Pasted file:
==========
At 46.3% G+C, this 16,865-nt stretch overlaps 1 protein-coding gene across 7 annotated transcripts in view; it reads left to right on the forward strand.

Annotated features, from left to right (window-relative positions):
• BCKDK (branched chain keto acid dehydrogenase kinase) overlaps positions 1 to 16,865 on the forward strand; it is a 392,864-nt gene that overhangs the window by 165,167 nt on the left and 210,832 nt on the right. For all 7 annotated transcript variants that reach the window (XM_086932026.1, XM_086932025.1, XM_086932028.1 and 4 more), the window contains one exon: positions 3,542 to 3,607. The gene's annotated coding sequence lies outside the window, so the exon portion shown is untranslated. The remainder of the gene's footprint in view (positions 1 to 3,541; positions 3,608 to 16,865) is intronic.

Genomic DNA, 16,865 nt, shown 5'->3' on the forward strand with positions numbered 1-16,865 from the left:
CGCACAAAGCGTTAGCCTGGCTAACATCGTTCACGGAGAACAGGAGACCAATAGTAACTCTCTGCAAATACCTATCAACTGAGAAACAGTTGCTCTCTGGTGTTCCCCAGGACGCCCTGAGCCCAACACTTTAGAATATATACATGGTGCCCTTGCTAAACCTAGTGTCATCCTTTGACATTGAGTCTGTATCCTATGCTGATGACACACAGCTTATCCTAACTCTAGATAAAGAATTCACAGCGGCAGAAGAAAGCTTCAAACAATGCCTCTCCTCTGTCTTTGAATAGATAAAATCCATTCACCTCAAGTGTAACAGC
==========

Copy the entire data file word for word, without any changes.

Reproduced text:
At 46.3% G+C, this 16,865-nt stretch overlaps 1 protein-coding gene across 7 annotated transcripts in view; it reads left to right on the forward strand.

Annotated features, from left to right (window-relative positions):
• BCKDK (branched chain keto acid dehydrogenase kinase) overlaps positions 1 to 16,865 on the forward strand; it is a 392,864-nt gene that overhangs the window by 165,167 nt on the left and 210,832 nt on the right. For all 7 annotated transcript variants that reach the window (XM_086932026.1, XM_086932025.1, XM_086932028.1 and 4 more), the window contains one exon: positions 3,542 to 3,607. The gene's annotated coding sequence lies outside the window, so the exon portion shown is untranslated. The remainder of the gene's footprint in view (positions 1 to 3,541; positions 3,608 to 16,865) is intronic.

Genomic DNA, 16,865 nt, shown 5'->3' on the forward strand with positions numbered 1-16,865 from the left:
CGCACAAAGCGTTAGCCTGGCTAACATCGTTCACGGAGAACAGGAGACCAATAGTAACTCTCTGCAAATACCTATCAACTGAGAAACAGTTGCTCTCTGGTGTTCCCCAGGACGCCCTGAGCCCAACACTTTAGAATATATACATGGTGCCCTTGCTAAACCTAGTGTCATCCTTTGACATTGAGTCTGTATCCTATGCTGATGACACACAGCTTATCCTAACTCTAGATAAAGAATTCACAGCGGCAGAAGAAAGCTTCAAACAATGCCTCTCCTCTGTCTTTGAATAGATAAAATCCATTCACCTCAAGTGTAACAGC